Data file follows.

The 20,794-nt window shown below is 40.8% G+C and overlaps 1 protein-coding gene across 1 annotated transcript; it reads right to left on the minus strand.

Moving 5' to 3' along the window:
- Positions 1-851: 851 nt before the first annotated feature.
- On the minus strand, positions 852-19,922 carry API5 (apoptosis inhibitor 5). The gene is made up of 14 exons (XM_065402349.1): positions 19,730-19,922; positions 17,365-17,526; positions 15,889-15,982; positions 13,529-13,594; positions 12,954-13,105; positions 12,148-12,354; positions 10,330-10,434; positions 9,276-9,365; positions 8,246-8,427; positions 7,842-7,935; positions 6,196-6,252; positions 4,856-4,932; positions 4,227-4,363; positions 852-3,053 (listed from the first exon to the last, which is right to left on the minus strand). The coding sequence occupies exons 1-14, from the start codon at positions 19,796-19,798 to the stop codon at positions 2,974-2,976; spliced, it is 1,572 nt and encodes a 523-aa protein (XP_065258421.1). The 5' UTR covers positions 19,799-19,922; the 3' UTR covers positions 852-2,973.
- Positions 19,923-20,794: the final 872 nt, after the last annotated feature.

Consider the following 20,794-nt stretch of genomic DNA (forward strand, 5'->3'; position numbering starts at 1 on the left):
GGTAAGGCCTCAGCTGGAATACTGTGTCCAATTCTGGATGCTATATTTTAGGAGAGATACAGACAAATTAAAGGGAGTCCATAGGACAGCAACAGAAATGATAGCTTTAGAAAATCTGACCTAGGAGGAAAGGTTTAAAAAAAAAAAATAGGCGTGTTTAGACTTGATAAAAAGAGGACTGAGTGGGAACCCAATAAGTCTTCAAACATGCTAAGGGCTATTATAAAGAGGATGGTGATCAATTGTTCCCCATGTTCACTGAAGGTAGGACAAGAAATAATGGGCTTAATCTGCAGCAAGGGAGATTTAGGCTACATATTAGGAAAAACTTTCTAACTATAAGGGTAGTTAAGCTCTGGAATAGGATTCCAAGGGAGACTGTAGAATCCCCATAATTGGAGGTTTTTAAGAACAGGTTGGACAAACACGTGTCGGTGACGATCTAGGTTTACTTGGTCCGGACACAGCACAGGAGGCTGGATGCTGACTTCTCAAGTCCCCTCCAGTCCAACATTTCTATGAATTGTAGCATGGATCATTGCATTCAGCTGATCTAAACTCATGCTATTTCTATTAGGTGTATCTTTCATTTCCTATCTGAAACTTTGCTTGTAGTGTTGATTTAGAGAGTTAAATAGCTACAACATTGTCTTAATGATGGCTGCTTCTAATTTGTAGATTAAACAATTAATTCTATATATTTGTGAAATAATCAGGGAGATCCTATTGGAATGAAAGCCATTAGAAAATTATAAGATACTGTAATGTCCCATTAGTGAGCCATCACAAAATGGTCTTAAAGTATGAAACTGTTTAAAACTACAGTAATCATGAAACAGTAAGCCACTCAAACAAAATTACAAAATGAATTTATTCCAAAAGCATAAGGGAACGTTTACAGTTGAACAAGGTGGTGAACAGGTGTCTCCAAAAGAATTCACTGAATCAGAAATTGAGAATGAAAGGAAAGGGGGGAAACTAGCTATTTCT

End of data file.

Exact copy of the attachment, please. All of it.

The 20,794-nt window shown below is 40.8% G+C and overlaps 1 protein-coding gene across 1 annotated transcript; it reads right to left on the minus strand.

Moving 5' to 3' along the window:
- Positions 1-851: 851 nt before the first annotated feature.
- On the minus strand, positions 852-19,922 carry API5 (apoptosis inhibitor 5). The gene is made up of 14 exons (XM_065402349.1): positions 19,730-19,922; positions 17,365-17,526; positions 15,889-15,982; positions 13,529-13,594; positions 12,954-13,105; positions 12,148-12,354; positions 10,330-10,434; positions 9,276-9,365; positions 8,246-8,427; positions 7,842-7,935; positions 6,196-6,252; positions 4,856-4,932; positions 4,227-4,363; positions 852-3,053 (listed from the first exon to the last, which is right to left on the minus strand). The coding sequence occupies exons 1-14, from the start codon at positions 19,796-19,798 to the stop codon at positions 2,974-2,976; spliced, it is 1,572 nt and encodes a 523-aa protein (XP_065258421.1). The 5' UTR covers positions 19,799-19,922; the 3' UTR covers positions 852-2,973.
- Positions 19,923-20,794: the final 872 nt, after the last annotated feature.

Consider the following 20,794-nt stretch of genomic DNA (forward strand, 5'->3'; position numbering starts at 1 on the left):
GGTAAGGCCTCAGCTGGAATACTGTGTCCAATTCTGGATGCTATATTTTAGGAGAGATACAGACAAATTAAAGGGAGTCCATAGGACAGCAACAGAAATGATAGCTTTAGAAAATCTGACCTAGGAGGAAAGGTTTAAAAAAAAAAAATAGGCGTGTTTAGACTTGATAAAAAGAGGACTGAGTGGGAACCCAATAAGTCTTCAAACATGCTAAGGGCTATTATAAAGAGGATGGTGATCAATTGTTCCCCATGTTCACTGAAGGTAGGACAAGAAATAATGGGCTTAATCTGCAGCAAGGGAGATTTAGGCTACATATTAGGAAAAACTTTCTAACTATAAGGGTAGTTAAGCTCTGGAATAGGATTCCAAGGGAGACTGTAGAATCCCCATAATTGGAGGTTTTTAAGAACAGGTTGGACAAACACGTGTCGGTGACGATCTAGGTTTACTTGGTCCGGACACAGCACAGGAGGCTGGATGCTGACTTCTCAAGTCCCCTCCAGTCCAACATTTCTATGAATTGTAGCATGGATCATTGCATTCAGCTGATCTAAACTCATGCTATTTCTATTAGGTGTATCTTTCATTTCCTATCTGAAACTTTGCTTGTAGTGTTGATTTAGAGAGTTAAATAGCTACAACATTGTCTTAATGATGGCTGCTTCTAATTTGTAGATTAAACAATTAATTCTATATATTTGTGAAATAATCAGGGAGATCCTATTGGAATGAAAGCCATTAGAAAATTATAAGATACTGTAATGTCCCATTAGTGAGCCATCACAAAATGGTCTTAAAGTATGAAACTGTTTAAAACTACAGTAATCATGAAACAGTAAGCCACTCAAACAAAATTACAAAATGAATTTATTCCAAAAGCATAAGGGAACGTTTACAGTTGAACAAGGTGGTGAACAGGTGTCTCCAAAAGAATTCACTGAATCAGAAATTGAGAATGAAAGGAAAGGGGGGAAACTAGCTATTTCT